NEW YORK (IFR) - Brazilian companies are taking a wait-and-see approach ahead of equity sales next week, as the country’s risk assets recover a touch after Thursday’s dramatic sell-off.
Mall operator BR Malls and education group Ser Educacional are set to price follow-ons next week, but much will depend on how the hush-money scandal involving the president evolves over the next 48 hours.
“Let’s see what happens over the weekend,” said one banker, who said that next week’s issues would be contingent upon any further revelations.
For now Ser Educacional is still moving forward with its 100% primary follow-on, with roadshows scheduled in New York and Boston ahead of expected pricing on May 24.
Its stock price had recovered to around R$22.53 (US$6.92) by early afternoon after falling to R$21.97 from R$25.63 earlier in the week.
It was a similar story for BR Malls, which is looking to raise about US$536m on Monday through a follow-on, with its stock price quoted at R$11.85 off Thursday’s low around R$10.88.
The Brazilian Bovespa index fell as much as 10.69% on Thursday but clawed back some ground in Friday’s session.
“Today we are seeing lower volatility and some stability,” a second banker told IFR on Friday. “We are seeing hedges, but no long money is selling down.”
President Michel Temer has refused to step down after allegedly being caught on tape discussing payments to hush the country’s jailed former house speaker.
And that has raised market questions about the long-term prospects for his government’s ambitious reform agenda.
“The main issue is making sure the pension reform doesn’t get affected,” the banker said.
“People had been hoping for a quick fix and that the president would step down, but it sounds like it may take longer.”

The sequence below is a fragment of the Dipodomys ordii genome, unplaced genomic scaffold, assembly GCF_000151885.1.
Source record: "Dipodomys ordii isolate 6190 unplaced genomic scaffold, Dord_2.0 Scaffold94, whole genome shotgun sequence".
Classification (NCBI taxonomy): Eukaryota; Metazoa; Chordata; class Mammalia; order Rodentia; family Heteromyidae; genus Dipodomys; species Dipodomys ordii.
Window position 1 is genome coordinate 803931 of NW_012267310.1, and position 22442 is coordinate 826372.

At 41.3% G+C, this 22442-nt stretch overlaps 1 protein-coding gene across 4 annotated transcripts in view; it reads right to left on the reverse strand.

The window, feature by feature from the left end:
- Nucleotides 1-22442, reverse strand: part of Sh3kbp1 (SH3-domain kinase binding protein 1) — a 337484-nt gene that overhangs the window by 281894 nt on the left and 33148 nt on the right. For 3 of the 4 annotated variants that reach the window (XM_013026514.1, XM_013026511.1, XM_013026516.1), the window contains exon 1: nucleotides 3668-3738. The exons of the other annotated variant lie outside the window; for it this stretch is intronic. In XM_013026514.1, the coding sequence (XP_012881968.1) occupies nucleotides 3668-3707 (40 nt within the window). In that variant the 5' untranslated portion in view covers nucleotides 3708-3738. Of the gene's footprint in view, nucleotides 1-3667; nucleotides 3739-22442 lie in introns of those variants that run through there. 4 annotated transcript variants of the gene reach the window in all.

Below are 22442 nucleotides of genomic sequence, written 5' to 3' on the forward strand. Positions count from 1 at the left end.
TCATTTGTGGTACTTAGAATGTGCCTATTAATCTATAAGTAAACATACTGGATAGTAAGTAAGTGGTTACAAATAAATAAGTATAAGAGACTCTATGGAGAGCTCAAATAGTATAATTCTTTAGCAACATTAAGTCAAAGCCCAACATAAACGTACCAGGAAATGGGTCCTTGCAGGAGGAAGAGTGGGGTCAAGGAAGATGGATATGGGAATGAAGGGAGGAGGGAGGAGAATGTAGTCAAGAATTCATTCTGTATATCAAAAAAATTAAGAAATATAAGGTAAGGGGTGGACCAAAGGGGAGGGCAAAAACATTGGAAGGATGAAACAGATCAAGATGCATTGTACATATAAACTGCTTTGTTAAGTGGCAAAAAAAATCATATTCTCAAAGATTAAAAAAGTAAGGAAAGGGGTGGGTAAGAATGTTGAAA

Brazil has been a principal driver of a revival in Latin American equity markets this year, and its companies make up the majority of what one banker calculates to be a US$3.5bn pipeline.
The uncertainty created by the new twist to the country’s ongoing corruption scandal is likely to put many of these deals on hold.
“The pipeline is big, but my assumption is that a lot of this pipeline will be delayed,” said the first banker.
Issuers are up against the clock, as first-quarter numbers will start growing stale in the second week of July, meaning they will have to wait to freshen financials if they can’t issue during the next few months.
“It’s a shame,” said a third banker. “The markets were just getting back on their legs. There were a number of transactions that were contemplated for the next 10 weeks.”
But bankers still hold out hope that deals elsewhere in the region will go through.
Mexico’s Banco Bajio is expected to launch its initial public offering on Monday as it looks to raise approximately US$450m, with roadshows scheduled over the next couple of weeks.
“It is noisy and investors are focused on Brazil, but we don’t believe this will affect the Banco Bajio issue,” said the first banker.
Reporting by Paul Kilby; Editing by Marc Carnegie